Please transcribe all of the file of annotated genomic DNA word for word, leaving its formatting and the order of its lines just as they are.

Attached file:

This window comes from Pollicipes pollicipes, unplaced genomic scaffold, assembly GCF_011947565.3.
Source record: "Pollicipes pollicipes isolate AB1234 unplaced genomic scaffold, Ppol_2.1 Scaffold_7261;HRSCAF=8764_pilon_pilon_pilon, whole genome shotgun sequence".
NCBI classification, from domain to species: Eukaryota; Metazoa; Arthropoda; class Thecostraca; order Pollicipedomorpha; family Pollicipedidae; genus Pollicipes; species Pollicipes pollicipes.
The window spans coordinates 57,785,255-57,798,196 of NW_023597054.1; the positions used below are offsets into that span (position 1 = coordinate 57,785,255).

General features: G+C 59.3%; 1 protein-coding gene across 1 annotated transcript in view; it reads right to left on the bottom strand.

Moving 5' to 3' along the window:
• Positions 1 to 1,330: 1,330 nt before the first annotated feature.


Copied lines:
This window comes from Pollicipes pollicipes, unplaced genomic scaffold, assembly GCF_011947565.3.
Source record: "Pollicipes pollicipes isolate AB1234 unplaced genomic scaffold, Ppol_2.1 Scaffold_7261;HRSCAF=8764_pilon_pilon_pilon, whole genome shotgun sequence".
NCBI classification, from domain to species: Eukaryota; Metazoa; Arthropoda; class Thecostraca; order Pollicipedomorpha; family Pollicipedidae; genus Pollicipes; species Pollicipes pollicipes.
The window spans coordinates 57,785,255-57,798,196 of NW_023597054.1; the positions used below are offsets into that span (position 1 = coordinate 57,785,255).

General features: G+C 59.3%; 1 protein-coding gene across 1 annotated transcript in view; it reads right to left on the bottom strand.

Moving 5' to 3' along the window:
• Positions 1 to 1,330: 1,330 nt before the first annotated feature.